Review: ‘The Prince and the Pauper’

Some of the irony and wit of Mark Twain's original fable about an English prince's switch with his poor lookalike has been lost or subdued, but this edition of The Prince and the Pauper [from an original screenplay by Berta Dominguez and Pierre Spengler, based on Twain's novel] still makes for satisfactory entertainment.

Some of the irony and wit of Mark Twain’s original fable about an English prince’s switch with his poor lookalike has been lost or subdued, but this edition of The Prince and the Pauper [from an original screenplay by Berta Dominguez and Pierre Spengler, based on Twain’s novel] still makes for satisfactory entertainment.

Lester as the prince trades identities with Mark Lester the pauper and is then banished from the castle and launched into an eye- and heart-opening odyssey around medieval England, finding it to be no Camelot but a land of wretched poor and persecuted.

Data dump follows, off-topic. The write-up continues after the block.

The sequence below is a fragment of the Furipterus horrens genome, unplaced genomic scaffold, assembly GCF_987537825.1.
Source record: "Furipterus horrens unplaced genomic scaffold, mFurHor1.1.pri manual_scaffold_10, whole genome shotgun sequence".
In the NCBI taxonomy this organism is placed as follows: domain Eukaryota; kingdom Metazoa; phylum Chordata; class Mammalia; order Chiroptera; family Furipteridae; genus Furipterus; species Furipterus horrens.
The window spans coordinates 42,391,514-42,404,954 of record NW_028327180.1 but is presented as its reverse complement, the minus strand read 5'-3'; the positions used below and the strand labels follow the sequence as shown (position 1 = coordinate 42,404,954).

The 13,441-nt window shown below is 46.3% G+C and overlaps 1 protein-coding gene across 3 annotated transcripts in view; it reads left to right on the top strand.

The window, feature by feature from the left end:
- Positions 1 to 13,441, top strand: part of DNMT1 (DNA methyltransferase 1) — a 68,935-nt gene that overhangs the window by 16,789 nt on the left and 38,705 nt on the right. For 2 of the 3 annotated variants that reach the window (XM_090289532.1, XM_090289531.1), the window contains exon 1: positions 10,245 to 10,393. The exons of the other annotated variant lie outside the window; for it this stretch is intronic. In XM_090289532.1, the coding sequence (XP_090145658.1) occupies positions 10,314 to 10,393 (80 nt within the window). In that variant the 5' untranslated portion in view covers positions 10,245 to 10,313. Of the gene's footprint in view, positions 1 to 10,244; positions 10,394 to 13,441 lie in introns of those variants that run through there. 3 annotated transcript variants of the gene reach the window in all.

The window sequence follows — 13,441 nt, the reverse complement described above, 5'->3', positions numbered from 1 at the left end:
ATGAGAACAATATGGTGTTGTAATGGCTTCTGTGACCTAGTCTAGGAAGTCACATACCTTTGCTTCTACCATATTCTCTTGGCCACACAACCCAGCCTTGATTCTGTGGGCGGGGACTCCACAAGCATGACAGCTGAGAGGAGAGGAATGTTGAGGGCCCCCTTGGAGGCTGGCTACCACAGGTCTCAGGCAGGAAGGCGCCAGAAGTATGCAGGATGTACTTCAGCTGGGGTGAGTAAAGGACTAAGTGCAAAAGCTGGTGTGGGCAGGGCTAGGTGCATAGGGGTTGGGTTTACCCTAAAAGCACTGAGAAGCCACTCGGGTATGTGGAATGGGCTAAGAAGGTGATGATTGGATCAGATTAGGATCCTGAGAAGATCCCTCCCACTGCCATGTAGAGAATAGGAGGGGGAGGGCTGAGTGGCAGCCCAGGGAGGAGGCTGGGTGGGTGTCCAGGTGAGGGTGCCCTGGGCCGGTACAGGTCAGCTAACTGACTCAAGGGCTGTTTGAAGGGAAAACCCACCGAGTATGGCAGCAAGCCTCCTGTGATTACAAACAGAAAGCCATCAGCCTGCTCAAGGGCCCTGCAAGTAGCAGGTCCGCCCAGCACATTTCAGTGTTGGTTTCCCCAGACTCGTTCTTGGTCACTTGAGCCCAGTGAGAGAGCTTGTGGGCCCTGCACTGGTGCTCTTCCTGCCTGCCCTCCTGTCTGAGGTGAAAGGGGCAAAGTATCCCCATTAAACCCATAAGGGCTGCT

As the pauper, meantime, he not only swoons over young Lady Jane but also breathes a refreshing humanity into the court of ruthless King Henry.

The Prince and the Pauper

UK

Production

Salkind. Director Richard Fleischer; Producer Pierre Spengler; Screenplay George Macdonald Frazer; Camera Jack Cardiff; Editor Ernest Walter; Music Maurice Jarre; Art Director Tony Pratt

Crew

(Color) Available on VHS. Extract of a review from 1977. Running time: 121 MIN.

With

Oliver Reed Raquel Welch Mark Lester Ernest Borgnine George C. Scott Rex Harrison
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